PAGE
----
Clinical trial insurance coverage for cancer patients under the Affordable Care Act

Christine B. Mackay, Tami Gurley-Calvez, Kirsten D. Erickson, Roy A. Jensen

Research output: Contribution to journalArticlepeer-review

4 Scopus citations


Background Participation in cancer clinical trials has been shown to increase overall survival with minimal increase in cost, but enrollment in adult cancer clinical trials remains low. One factor limiting enrollment is lack of insurance coverage, but this barrier should be reduced under the 2010 Patient Protection and Affordable Care Act (ACA), which includes a provision requiring coverage for clinical trial participation as of 2014. Methods To assess the number of Kansas adults aged 19-64, newly covered with health insurance for participation in oncology clinical trials as a result of the ACA, a cross sectional design using extracted data from the 2012 American Community Survey, Public Use Microdata Sample to estimate the number of individuals covered by insurance and data from the 2014 Department of Health and Human Services Health Insurance Marketplace enrollment to estimate those newly enrolled through ACA. Results In 2014, there was an estimated increase of 3% (54,397; 95% CI: 44,149-64,244) for a total of 72% (1,171,041) of Kansans aged 19 to 64 with health insurance coverage for clinical trial participation. Conclusion Three main factors limit the effectiveness of the ACA provisions in expanding clinical trial coverage: 1) 'grandfathered' self-funded employer plans not subject to state Employee Retirement Income Security Act (ERISA) regulations, 2) Medicaid coverage limits not addressed under the ACA, 3) populations that remain uninsured. Kansas saw a negligible increase in insurance coverage as a result of the ACA thus lack of insurance coverage is likely to remain a concern for cancer patients.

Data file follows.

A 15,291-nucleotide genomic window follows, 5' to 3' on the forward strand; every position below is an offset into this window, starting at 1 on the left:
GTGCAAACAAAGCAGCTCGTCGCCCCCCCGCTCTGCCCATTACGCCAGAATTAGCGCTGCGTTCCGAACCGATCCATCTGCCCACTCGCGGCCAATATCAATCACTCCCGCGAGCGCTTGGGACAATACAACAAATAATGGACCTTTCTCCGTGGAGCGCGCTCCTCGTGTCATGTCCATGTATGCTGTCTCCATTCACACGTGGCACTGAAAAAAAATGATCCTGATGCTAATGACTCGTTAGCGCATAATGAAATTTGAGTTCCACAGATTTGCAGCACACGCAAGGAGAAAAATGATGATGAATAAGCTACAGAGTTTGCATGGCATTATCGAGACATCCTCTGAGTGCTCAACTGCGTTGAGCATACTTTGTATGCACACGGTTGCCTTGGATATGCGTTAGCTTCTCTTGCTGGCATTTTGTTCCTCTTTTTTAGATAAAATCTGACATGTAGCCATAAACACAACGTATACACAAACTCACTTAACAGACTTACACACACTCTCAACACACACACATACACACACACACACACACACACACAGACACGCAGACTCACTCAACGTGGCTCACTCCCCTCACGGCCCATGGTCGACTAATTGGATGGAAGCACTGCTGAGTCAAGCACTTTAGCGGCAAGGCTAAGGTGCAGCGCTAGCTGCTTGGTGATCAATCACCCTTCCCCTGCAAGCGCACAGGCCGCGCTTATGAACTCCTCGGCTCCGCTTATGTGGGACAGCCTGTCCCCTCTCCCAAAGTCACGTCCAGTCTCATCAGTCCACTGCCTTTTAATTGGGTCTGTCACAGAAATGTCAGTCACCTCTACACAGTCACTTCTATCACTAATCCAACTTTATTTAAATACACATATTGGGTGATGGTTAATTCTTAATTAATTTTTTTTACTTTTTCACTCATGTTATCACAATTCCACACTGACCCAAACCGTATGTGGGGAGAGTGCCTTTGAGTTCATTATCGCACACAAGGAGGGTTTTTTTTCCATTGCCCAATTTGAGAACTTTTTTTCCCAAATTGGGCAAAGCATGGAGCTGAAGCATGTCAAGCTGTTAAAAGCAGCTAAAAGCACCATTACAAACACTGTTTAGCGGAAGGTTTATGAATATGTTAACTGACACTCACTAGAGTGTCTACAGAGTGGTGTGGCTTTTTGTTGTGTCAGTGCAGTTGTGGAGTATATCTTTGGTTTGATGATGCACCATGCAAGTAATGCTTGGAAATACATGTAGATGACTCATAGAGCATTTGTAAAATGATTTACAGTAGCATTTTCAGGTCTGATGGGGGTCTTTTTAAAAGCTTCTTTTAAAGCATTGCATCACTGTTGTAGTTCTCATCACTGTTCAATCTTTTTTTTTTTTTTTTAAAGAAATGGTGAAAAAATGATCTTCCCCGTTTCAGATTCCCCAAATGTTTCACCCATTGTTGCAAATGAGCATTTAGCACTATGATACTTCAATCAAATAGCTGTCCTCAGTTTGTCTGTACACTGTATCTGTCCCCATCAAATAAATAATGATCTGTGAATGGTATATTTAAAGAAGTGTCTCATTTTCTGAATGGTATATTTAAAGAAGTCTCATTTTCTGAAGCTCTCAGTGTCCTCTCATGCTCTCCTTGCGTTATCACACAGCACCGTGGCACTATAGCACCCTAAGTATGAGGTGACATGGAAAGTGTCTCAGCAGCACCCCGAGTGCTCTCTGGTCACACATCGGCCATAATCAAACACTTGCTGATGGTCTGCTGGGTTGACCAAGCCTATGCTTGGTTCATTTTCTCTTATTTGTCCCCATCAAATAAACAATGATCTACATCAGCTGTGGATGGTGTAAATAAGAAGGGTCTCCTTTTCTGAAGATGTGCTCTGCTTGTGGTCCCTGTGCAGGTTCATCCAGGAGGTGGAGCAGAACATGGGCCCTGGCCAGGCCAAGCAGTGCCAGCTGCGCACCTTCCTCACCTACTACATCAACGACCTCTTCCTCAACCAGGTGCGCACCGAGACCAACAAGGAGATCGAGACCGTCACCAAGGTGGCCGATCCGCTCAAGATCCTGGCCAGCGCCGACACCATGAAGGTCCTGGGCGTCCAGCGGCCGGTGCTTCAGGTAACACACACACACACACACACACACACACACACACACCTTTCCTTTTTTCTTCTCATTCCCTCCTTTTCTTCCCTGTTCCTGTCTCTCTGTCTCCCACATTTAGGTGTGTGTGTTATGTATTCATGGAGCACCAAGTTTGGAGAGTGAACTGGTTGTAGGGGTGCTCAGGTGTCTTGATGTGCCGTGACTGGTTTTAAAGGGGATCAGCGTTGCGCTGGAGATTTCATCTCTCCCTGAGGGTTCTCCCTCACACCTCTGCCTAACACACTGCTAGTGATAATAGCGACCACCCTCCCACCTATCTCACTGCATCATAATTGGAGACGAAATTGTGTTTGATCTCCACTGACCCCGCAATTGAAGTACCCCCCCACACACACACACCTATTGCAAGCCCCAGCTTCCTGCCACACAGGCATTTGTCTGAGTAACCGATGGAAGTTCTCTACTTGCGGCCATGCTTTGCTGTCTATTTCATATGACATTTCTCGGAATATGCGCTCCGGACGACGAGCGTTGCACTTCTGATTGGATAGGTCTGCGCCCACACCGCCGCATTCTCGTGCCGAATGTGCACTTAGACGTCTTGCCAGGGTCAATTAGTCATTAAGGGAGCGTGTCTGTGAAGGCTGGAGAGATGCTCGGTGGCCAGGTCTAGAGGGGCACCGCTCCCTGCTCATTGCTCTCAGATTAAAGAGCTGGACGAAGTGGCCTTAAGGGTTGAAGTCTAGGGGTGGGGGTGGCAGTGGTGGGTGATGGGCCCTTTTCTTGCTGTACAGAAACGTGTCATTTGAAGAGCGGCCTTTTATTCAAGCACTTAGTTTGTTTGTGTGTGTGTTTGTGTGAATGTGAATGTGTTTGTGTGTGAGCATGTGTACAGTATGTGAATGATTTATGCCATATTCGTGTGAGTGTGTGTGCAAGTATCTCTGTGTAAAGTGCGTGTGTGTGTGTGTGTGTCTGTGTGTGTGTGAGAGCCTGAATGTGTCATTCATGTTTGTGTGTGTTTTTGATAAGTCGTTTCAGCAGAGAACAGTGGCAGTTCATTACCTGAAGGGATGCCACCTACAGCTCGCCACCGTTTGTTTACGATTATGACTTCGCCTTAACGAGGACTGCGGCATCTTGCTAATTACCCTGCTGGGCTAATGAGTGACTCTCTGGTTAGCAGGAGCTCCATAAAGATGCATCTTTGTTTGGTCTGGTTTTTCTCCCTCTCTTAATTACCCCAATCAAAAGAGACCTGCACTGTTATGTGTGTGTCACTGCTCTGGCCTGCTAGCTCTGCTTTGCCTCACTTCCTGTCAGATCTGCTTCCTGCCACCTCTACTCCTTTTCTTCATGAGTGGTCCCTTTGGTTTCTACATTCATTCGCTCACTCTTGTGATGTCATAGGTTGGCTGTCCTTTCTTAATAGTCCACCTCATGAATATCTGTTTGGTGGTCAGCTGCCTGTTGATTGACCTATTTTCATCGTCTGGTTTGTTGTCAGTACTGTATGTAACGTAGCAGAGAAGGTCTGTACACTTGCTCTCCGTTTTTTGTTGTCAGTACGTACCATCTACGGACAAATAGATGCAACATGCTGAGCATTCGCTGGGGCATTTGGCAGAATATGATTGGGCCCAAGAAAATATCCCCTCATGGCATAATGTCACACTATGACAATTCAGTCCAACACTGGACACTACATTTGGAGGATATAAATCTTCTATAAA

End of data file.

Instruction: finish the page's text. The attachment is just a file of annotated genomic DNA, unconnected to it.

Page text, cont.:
Original languageEnglish (US)
Pages (from-to)69-74
Number of pages6
JournalContemporary Clinical Trials Communications
StatePublished - Apr 15 2016
Externally publishedYes


  • Affordable Care Act
  • Barrier
  • Cancer clinical trial
  • Grandfathered policy
  • Insurance denial

ASJC Scopus subject areas

  • Pharmacology


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